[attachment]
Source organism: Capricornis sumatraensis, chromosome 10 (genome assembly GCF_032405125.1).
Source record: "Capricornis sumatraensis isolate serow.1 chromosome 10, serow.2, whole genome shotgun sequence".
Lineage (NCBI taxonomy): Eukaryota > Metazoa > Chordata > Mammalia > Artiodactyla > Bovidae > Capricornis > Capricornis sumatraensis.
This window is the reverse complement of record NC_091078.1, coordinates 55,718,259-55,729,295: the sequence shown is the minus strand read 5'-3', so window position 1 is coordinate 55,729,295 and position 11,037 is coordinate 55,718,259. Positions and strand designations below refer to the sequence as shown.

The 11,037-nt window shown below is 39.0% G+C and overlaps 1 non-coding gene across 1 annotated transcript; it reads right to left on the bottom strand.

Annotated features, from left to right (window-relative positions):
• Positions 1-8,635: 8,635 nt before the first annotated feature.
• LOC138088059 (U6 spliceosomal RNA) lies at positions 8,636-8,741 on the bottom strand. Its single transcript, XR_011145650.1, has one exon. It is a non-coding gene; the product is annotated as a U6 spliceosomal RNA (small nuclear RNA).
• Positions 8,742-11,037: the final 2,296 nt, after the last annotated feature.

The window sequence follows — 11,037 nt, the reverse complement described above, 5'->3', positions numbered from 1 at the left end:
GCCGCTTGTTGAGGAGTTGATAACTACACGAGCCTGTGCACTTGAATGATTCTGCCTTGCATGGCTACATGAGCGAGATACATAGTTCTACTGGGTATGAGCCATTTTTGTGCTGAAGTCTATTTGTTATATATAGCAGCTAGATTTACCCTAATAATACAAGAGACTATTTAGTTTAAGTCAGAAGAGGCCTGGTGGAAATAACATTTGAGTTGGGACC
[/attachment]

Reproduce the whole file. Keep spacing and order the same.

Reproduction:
Source organism: Capricornis sumatraensis, chromosome 10 (genome assembly GCF_032405125.1).
Source record: "Capricornis sumatraensis isolate serow.1 chromosome 10, serow.2, whole genome shotgun sequence".
Lineage (NCBI taxonomy): Eukaryota > Metazoa > Chordata > Mammalia > Artiodactyla > Bovidae > Capricornis > Capricornis sumatraensis.
This window is the reverse complement of record NC_091078.1, coordinates 55,718,259-55,729,295: the sequence shown is the minus strand read 5'-3', so window position 1 is coordinate 55,729,295 and position 11,037 is coordinate 55,718,259. Positions and strand designations below refer to the sequence as shown.

The 11,037-nt window shown below is 39.0% G+C and overlaps 1 non-coding gene across 1 annotated transcript; it reads right to left on the bottom strand.

Annotated features, from left to right (window-relative positions):
• Positions 1-8,635: 8,635 nt before the first annotated feature.
• LOC138088059 (U6 spliceosomal RNA) lies at positions 8,636-8,741 on the bottom strand. Its single transcript, XR_011145650.1, has one exon. It is a non-coding gene; the product is annotated as a U6 spliceosomal RNA (small nuclear RNA).
• Positions 8,742-11,037: the final 2,296 nt, after the last annotated feature.

The window sequence follows — 11,037 nt, the reverse complement described above, 5'->3', positions numbered from 1 at the left end:
GCCGCTTGTTGAGGAGTTGATAACTACACGAGCCTGTGCACTTGAATGATTCTGCCTTGCATGGCTACATGAGCGAGATACATAGTTCTACTGGGTATGAGCCATTTTTGTGCTGAAGTCTATTTGTTATATATAGCAGCTAGATTTACCCTAATAATACAAGAGACTATTTAGTTTAAGTCAGAAGAGGCCTGGTGGAAATAACATTTGAGTTGGGACC